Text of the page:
For the second year, Harvard College students have been awarded Lester Kissel grants in Practical Ethics to carry out summer projects on a range of ethical issues. The seven grant winners will conduct research in the United States or abroad, and write reports, articles, or senior theses. Three of the students will carry out their projects on internships or foreign study. Each grant supports living and research expenses up to $3,000.
The recipients were selected by a committee under the auspices of the University-wide Edmond J. Safra Foundation Center for Ethics, which administers the grants.
“The interests of the students this year range even more widely than before, and the quality is no less high,” said Dennis F. Thompson, director of the Ethics Center and the Alfred North Whitehead Professor of Political Philosophy. “It is gratifying to see so many undergraduates interested in doing serious work on ethical issues during their summer.”
The recipients are as follows:
Kristin Blagg, a junior government concentrator, will conduct a comparative study of government policy and political rhetoric towards stem cell research in the United States and Great Britain. To gain both a domestic and an international perspective, she will undertake her research in Washington, D.C., and London.
Masha Godina, a junior philosophy concentrator, will carry out senior thesis research on nonideal theory and the problem of punishment. She will explore the problems raised by the administration of punishment by considering the grounds on which the state punishes and the imperfections administration faces.
Alexander Harris, a junior social studies concentrator, will undertake honors thesis research on a topic in libertarian political philosophy. Through this lens he will explore theoretical questions and particular policy issues, examining possible rationales for justifying a state.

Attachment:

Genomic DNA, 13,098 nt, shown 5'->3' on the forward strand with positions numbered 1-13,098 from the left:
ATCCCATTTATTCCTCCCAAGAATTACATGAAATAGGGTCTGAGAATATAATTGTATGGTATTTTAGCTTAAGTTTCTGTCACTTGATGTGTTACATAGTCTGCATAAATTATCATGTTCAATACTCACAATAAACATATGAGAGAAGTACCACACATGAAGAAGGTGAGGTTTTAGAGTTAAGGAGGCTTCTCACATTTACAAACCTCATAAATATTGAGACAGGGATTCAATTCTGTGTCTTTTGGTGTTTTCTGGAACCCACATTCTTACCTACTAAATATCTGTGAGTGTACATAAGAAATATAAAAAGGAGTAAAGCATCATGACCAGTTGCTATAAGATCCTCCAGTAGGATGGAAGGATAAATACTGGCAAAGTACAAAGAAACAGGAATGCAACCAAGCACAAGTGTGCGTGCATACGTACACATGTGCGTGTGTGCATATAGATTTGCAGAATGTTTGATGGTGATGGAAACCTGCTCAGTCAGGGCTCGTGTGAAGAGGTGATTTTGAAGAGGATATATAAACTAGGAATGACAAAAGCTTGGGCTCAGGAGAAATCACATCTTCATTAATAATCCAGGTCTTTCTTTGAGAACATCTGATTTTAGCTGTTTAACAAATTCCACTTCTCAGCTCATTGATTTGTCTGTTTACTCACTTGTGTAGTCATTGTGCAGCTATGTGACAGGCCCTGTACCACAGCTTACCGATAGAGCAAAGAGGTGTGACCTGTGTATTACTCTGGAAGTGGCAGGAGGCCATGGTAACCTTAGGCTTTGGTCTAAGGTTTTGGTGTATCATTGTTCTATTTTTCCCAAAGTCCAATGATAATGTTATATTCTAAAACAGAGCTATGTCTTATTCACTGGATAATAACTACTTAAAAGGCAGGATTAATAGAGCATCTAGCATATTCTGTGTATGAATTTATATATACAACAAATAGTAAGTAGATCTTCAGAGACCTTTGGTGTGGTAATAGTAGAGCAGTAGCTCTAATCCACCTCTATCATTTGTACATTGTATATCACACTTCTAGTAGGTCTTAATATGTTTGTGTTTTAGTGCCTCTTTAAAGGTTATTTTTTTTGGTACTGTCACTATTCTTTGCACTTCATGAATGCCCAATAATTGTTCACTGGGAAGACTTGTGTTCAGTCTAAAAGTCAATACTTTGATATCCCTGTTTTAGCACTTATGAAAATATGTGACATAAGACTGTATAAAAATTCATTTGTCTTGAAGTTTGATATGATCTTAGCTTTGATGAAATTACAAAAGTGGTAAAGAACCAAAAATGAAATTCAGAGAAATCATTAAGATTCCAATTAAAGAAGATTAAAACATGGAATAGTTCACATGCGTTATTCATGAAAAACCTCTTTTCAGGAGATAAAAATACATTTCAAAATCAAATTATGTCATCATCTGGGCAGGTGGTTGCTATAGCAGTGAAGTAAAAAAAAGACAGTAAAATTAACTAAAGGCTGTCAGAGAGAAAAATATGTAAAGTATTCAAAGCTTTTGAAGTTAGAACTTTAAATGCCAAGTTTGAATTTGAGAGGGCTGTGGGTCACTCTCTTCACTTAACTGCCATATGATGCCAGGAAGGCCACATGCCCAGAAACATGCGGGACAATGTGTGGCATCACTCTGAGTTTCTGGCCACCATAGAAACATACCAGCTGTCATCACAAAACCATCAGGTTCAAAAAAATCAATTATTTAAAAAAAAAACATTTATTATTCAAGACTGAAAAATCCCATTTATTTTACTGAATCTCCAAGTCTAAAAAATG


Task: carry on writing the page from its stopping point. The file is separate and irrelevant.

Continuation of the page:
Kenneth McKinley, a junior anthropology concentrator, will undertake senior thesis research on organ donation systems while in Argentina. His project will explore the tension between the practical need to increase the supply of organs and the moral experience of the donors and organ recipients, and will compare approaches in the United States and Argentina.
John Sheffield, a sophomore social studies concentrator, will study the ethical implications of due obedience principles in human rights trials. His research will focus on the case of Argentina during the Alfonsin administration (1983-1989), and will take him to the National Security Archive at George Washington University and to Buenos Aires, Argentina.
Arjun Suri, a junior social studies concentrator, will conduct senior thesis research in Peru on expanding the Rawlsian notion of health as a normal good to a basic social primary good that is essential for the functioning and capabilities of human beings. He will analyze the ethical trade-offs and rationing process of policymaking in Peru and South Africa towards social services, namely in education, housing, and employment services, and their influence on basic health indicators.
Rocksheng Zhong, a junior psychology concentrator, will undertake a study that investigates the ways in which causal and intentional attributions affect moral judgment. Participants in his study will evaluate different versions of the Trolley Problem, a moral dilemma in which one life must be sacrificed to save five, and Zhong hopes that the results will shed light on the cognitive mechanisms involved in making moral judgments.
The Lester Kissel grants are made possible by a gift from the late Lester Kissel, a graduate of Harvard Law School and longtime benefactor of Harvard’s ethics programs.